It’s rare that I get to report great news for voting rights these days, so I’m savoring this one: Today, a judge in North Carolina ruled that the state’s intensely bigoted felon disenfranchisement law is unconstitutional, a decision that returns the right to vote to over 55,000 citizens.
First enacted in the 1870s as part of the southern backlash against reconstruction, the law was amended in the 1970s to ban any returned citizen from voting until they’ve paid off all their fines and fees and finished their probation, parole, or supervised release. The law worked exactly as intended; a recent study found that Black North Carolinians make up a whopping 42% of those disenfranchised by the law despite comprising just 21% of the state’s population.
In fact, the Republican state lawyers defending the law didn’t even deny its historic intent or its overwhelming racial bias. Instead, they argued that the state does not have to return the right to vote at all, so the fact that any law that restores those rights does not have to do so in an equitable manner.
Thankfully, the judge wasn’t buying it.
The GOP will of course appeal the decision; already, the Republican head of the state senate election committee has said that they do not believe the court has the right to oversee this issue. (Ironic, given the GOP’s obsession with locking up the court system for the next generation.) But given the Democrats’ control of the NC supreme court, there's a good chance that the ruling will ultimately stand.
The North Carolina Board of Elections is already in the process of updating its website to make it clear that anyone who has been released from prison can register to vote. It’s an incredibly exciting moment, allowing so many people to finally start participating in their communities and having a say in how they are governed.
Contrast that with what happened in Florida, where Republicans in 2019 gutted a successful ballot initiative that would have automatically returned the right to vote to over 1 million people. Now, those Floridians have to pay off all their fines and fees and finish probation and parole. There was nearly good news on that front, too, but GOP interference again stopped the restoration of civil rights.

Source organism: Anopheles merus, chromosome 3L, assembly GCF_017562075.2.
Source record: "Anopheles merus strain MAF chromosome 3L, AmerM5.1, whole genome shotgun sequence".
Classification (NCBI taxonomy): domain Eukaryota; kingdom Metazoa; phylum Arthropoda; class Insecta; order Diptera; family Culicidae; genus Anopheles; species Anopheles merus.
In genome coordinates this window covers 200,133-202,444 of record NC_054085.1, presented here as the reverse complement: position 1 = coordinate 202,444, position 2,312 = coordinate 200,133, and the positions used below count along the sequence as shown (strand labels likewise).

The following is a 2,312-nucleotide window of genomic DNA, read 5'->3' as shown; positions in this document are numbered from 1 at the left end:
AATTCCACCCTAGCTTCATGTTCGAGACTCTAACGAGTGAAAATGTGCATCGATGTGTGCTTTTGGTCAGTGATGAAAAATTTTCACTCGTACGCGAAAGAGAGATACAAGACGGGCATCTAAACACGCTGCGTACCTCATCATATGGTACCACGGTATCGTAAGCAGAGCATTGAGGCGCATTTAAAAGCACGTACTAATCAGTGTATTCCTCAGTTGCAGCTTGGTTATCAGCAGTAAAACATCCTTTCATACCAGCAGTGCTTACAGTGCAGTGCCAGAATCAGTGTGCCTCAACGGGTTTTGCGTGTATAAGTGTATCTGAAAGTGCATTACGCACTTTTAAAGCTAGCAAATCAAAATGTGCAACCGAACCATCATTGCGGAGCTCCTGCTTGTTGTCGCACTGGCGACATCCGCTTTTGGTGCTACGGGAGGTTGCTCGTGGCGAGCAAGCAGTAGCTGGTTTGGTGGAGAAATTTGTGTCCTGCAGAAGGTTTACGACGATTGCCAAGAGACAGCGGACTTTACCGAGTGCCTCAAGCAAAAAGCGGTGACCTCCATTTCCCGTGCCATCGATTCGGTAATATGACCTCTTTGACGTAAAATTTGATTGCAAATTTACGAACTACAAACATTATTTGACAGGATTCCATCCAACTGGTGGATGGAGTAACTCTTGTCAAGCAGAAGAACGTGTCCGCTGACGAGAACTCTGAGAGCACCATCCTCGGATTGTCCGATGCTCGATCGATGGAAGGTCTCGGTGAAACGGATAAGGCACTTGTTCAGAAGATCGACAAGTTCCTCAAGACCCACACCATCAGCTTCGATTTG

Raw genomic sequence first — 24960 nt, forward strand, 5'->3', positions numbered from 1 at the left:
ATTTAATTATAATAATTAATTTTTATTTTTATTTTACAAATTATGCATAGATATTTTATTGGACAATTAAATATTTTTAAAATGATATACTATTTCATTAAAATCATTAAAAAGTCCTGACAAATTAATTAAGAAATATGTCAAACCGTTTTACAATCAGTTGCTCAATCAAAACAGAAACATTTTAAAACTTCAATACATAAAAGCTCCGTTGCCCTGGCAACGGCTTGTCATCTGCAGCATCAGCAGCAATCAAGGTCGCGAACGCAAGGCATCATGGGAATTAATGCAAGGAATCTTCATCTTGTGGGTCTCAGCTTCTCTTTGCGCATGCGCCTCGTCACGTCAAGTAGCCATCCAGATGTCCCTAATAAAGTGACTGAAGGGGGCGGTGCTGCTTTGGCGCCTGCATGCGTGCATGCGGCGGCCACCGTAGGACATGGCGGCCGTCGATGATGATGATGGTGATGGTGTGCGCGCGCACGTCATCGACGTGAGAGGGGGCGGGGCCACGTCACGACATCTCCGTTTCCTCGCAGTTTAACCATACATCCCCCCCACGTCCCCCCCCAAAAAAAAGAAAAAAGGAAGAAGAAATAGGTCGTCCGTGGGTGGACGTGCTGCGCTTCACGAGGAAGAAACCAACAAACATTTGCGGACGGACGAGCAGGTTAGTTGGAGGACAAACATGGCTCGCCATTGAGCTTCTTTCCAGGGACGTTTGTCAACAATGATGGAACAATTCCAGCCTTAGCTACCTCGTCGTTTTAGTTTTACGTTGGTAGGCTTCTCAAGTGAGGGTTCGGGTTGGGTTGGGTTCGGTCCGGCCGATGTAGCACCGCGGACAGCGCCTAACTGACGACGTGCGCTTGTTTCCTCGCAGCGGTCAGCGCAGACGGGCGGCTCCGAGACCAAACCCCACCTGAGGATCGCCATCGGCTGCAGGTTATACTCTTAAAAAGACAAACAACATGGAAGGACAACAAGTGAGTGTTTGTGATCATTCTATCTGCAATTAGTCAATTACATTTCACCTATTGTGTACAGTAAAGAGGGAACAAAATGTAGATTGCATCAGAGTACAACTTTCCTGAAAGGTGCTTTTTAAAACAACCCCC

Some background: A few weeks ago, Florida’s attorney general decided not to appeal a judge’s decision to block a ridiculous cap on donations to ballot initiative campaigns that was passed by the Republican legislature and signed into law by Ron DeSantis. There were three big ballot initiatives that should have benefited from that ruling, including an initiative to repeal of the GOP’s fines and fees disenfranchisement law from 2019.
Unfortunately, Sean Shaw, the former state legislator and AG candidate who was running point on the three initiative campaigns, told me last week that the months of uncertainty caused by the now-voided GOP law hobbled their efforts enough that it’s now impossible to collect the huge number of signatures necessary by the deadline, which the judge in the case did not adjust.
Instead, they’ll look to pass the ballot initiatives in 2024, which means that up to 800,000 people won’t be able to vote in the next presidential race.
So in sum, great news out of North Carolina, not-so-great news in Florida. But hey, any good news on voting rights is a welcomed development… especially given how the federal government is dithering away the last best shot we have at passing voting rights laws for the next decade.
So what can we do to help progressives in Florida? How can we help overcome the vast voter suppression happening in the state? Well, again, Democrats in the Senate should be passing the For The People Act right this minute, but absent that, we can support the grassroots groups doing the hard work to register voters and get people to the polls. The Florida Rights Restoration Coalition is keyed in on helping returning citizens pay off fines and fees and register to vote, while progressive State Rep. Anna Eskamani’s People Power Florida is registering voters across central Florida with a true grassroots operation.
The FRRC has 20 chapters across the state of Florida that offer several different services — all free — to those looking to recover their right to vote. Lawyers are available to provide pro bono guidance to applicants who want to first try to negotiate a waiver or other adjustment to their penalty, an appeal to which some counties are much more amenable than others.
Volunteers otherwise help the currently ineligible navigate any given county’s fines and fees system, which can make it difficult to even figure out how much someone owes; it becomes more complicated still when people owe fines to more than one county. The FRRC then helps the returning citizen pay off whatever they owe, which can be anywhere from a couple of hundred bucks to exponentially more. The wide range makes it hard to pinpoint any kind of typical case, but it averages about $1000. The FRRC has thus far recovered the voting rights of more than 43,000 returning citizens.
CLICK HERE to Donate to Both Florida Voting Rights Organizations via ActBlue!
P.S. Some of this story comes from my Progressives Everywhere
, my free newsletter that focuses on progressive politics and policy, including lots of coverage of state governments you won’t get elsewhere. Every week I send out deep dives and big features such as:
I also spotlight groups that are helping build progressive election power and retake red states. We’ve raised over $6 million for candidates and causes and your help is crucial.
The more subscribers we add, the more I can do to help these progressive campaigns, and the closer I am to hiring other writers to make the newsletter even better for readers.